Yield: Yields 12 tartlets.
Lightly spray a standard-size 12-cup muffin tin with vegetable oil (not necessary for nonstick tins). Using the score lines as a guide, cut off 12 1-inch pieces of dough (reserve the rest of the dough for another use). Roll each piece into a ball in your palms (lightly flour your hands, if necessary). Put one ball in the center of each muffin cup.
If you have a wooden tart tamper, flour it lightly. Press the wider end onto a ball of dough until the dough thins out and begins coming up the sides of the cup, and then twist the tamper slightly to release it. Use the tamper’s narrower end to push the dough halfway up the sides and to smooth out the dough where the sides meet the bottom. If you don’t have a tart tamper, use a narrow, flat-bottomed glass or your fingers, lightly floured, to press the dough into the cups.
Tilt the muffin tin to see if the dough reaches the same level in all the cups; also check for any holes in the dough (this could cause the tartlet to stick to the pan). Rub your thumb around the rim of the dough in each cup for a clean, smooth edge. Slightly less than 1/2 inch of each cup should be exposed. Chill for at least 10 minutes to firm the dough.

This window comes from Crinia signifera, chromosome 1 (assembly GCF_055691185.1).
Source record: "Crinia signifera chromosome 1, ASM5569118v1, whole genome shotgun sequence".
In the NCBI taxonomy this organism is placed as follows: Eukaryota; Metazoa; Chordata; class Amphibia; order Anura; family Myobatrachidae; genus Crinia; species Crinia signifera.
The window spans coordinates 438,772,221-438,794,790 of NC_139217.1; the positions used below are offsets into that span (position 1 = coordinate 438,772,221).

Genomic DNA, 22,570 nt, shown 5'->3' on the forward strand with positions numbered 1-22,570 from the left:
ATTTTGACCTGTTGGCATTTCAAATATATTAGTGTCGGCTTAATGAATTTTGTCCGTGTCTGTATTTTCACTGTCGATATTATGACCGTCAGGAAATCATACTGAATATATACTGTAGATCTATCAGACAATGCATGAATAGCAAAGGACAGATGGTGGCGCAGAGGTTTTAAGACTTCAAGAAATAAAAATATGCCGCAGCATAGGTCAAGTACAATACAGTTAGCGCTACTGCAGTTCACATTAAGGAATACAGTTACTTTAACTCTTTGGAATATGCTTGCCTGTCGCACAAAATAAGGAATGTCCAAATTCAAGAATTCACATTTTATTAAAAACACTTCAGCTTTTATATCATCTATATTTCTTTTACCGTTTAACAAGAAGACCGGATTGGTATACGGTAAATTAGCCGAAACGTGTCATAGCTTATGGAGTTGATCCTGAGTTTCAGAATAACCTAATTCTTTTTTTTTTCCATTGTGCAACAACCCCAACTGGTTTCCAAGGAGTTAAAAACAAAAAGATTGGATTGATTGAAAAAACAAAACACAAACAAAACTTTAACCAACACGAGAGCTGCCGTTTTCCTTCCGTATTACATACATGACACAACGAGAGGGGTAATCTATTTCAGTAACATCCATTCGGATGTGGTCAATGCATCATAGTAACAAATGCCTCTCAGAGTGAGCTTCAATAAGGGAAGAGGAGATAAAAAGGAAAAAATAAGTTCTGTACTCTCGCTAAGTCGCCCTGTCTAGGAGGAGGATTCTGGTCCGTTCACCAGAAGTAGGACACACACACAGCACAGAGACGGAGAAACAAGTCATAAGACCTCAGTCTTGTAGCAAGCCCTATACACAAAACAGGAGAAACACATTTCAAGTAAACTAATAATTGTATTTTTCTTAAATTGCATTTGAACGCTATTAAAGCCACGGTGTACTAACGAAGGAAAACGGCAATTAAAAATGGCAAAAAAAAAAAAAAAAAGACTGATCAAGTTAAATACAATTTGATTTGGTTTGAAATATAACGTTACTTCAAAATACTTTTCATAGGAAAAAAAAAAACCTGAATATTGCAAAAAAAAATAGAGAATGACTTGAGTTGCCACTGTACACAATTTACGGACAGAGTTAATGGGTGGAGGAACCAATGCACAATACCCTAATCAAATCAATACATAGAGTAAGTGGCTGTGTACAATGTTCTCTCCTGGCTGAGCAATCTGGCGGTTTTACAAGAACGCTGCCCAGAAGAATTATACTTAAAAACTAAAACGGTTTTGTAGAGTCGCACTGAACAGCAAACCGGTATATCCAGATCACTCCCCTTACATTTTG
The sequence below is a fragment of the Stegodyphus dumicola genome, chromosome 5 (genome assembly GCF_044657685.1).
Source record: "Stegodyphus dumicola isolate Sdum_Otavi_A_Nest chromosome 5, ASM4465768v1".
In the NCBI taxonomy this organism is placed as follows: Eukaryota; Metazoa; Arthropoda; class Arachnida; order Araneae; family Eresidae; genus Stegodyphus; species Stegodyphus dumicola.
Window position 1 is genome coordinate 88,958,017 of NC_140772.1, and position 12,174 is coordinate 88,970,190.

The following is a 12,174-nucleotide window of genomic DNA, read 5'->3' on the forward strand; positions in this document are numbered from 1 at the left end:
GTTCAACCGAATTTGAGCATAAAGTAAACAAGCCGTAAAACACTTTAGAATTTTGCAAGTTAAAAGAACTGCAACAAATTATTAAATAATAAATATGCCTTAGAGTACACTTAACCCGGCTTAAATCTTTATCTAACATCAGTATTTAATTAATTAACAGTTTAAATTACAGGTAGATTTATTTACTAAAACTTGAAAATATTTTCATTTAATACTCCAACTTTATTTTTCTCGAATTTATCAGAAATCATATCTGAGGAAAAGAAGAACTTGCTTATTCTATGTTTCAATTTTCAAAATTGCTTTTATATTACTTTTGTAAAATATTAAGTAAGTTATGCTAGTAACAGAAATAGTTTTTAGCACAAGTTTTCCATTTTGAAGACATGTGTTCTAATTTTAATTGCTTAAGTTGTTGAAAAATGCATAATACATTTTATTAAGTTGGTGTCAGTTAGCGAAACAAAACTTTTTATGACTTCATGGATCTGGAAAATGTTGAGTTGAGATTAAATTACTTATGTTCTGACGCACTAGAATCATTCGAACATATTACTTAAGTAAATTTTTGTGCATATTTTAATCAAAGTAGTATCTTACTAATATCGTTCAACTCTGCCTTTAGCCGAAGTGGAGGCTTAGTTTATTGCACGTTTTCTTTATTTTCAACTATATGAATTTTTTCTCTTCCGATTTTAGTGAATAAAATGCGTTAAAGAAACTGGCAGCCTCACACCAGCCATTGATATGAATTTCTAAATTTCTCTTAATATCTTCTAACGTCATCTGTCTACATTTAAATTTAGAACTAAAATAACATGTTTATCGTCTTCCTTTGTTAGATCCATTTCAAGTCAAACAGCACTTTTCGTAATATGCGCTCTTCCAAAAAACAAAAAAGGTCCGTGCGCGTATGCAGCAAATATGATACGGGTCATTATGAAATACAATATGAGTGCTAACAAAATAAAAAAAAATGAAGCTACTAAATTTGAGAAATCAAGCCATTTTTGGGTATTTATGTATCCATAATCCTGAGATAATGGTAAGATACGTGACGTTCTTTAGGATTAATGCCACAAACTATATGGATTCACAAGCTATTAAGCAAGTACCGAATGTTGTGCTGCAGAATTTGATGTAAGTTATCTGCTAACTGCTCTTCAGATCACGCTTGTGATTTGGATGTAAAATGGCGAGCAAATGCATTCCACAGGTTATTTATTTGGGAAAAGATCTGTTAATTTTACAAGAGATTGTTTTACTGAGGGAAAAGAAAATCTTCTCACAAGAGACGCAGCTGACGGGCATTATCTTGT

Make Ahead Tips
You can fill and bake the tartlets up to four weeks ahead and freeze them. Put the cooled tartlets on a shallow pan and freeze until firm, then layer them between waxed paper in an airtight container. Baked tartlets will also hold for three days in the fridge, wrapped in waxed paper and then foil (not plastic wrap). To refresh, bake the tartlets at 325°F until warm, 5 to 7 minutes if refrigerated; 12 to 15 minutes if frozen.
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I made these tarts for Thanksgiving. They were beautiful and easy to make. Four teaspoons of cyrstallized ginger gives these tarts a very strong ginger flaor, so use less if you are not a big fan of ginger. They were refreshing after a big meal and the tart dough was very easy to work with.
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